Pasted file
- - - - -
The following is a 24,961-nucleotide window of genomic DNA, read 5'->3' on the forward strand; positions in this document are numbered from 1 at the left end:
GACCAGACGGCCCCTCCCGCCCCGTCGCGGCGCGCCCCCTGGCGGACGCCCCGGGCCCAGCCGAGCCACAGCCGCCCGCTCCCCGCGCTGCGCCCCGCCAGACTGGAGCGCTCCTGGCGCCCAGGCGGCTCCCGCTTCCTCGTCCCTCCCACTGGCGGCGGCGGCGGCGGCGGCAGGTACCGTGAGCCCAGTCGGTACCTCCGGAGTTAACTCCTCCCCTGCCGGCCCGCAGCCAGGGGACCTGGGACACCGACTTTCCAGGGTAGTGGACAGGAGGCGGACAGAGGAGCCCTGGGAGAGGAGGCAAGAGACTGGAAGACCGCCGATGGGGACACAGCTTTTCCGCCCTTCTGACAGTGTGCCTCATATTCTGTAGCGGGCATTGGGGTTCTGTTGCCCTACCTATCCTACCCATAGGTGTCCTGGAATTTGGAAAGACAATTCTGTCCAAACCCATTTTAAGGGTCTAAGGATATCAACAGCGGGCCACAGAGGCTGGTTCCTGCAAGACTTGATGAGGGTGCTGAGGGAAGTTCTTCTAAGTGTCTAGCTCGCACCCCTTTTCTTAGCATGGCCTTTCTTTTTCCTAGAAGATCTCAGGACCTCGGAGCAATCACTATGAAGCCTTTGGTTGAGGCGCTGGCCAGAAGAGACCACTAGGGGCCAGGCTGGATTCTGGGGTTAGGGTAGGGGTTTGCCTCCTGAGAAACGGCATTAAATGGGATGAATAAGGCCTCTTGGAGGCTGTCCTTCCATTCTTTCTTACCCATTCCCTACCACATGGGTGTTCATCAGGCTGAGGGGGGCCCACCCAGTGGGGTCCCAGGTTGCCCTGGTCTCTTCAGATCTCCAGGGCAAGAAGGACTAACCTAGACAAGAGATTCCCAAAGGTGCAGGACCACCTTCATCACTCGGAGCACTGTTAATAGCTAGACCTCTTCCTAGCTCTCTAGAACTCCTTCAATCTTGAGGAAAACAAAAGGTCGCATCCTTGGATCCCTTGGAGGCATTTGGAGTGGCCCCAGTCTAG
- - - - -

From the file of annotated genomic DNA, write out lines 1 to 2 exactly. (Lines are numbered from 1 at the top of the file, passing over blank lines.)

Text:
The following is a 24,961-nucleotide window of genomic DNA, read 5'->3' on the forward strand; positions in this document are numbered from 1 at the left end:
GACCAGACGGCCCCTCCCGCCCCGTCGCGGCGCGCCCCCTGGCGGACGCCCCGGGCCCAGCCGAGCCACAGCCGCCCGCTCCCCGCGCTGCGCCCCGCCAGACTGGAGCGCTCCTGGCGCCCAGGCGGCTCCCGCTTCCTCGTCCCTCCCACTGGCGGCGGCGGCGGCGGCGGCAGGTACCGTGAGCCCAGTCGGTACCTCCGGAGTTAACTCCTCCCCTGCCGGCCCGCAGCCAGGGGACCTGGGACACCGACTTTCCAGGGTAGTGGACAGGAGGCGGACAGAGGAGCCCTGGGAGAGGAGGCAAGAGACTGGAAGACCGCCGATGGGGACACAGCTTTTCCGCCCTTCTGACAGTGTGCCTCATATTCTGTAGCGGGCATTGGGGTTCTGTTGCCCTACCTATCCTACCCATAGGTGTCCTGGAATTTGGAAAGACAATTCTGTCCAAACCCATTTTAAGGGTCTAAGGATATCAACAGCGGGCCACAGAGGCTGGTTCCTGCAAGACTTGATGAGGGTGCTGAGGGAAGTTCTTCTAAGTGTCTAGCTCGCACCCCTTTTCTTAGCATGGCCTTTCTTTTTCCTAGAAGATCTCAGGACCTCGGAGCAATCACTATGAAGCCTTTGGTTGAGGCGCTGGCCAGAAGAGACCACTAGGGGCCAGGCTGGATTCTGGGGTTAGGGTAGGGGTTTGCCTCCTGAGAAACGGCATTAAATGGGATGAATAAGGCCTCTTGGAGGCTGTCCTTCCATTCTTTCTTACCCATTCCCTACCACATGGGTGTTCATCAGGCTGAGGGGGGCCCACCCAGTGGGGTCCCAGGTTGCCCTGGTCTCTTCAGATCTCCAGGGCAAGAAGGACTAACCTAGACAAGAGATTCCCAAAGGTGCAGGACCACCTTCATCACTCGGAGCACTGTTAATAGCTAGACCTCTTCCTAGCTCTCTAGAACTCCTTCAATCTTGAGGAAAACAAAAGGTCGCATCCTTGGATCCCTTGGAGGCATTTGGAGTGGCCCCAGTCTAG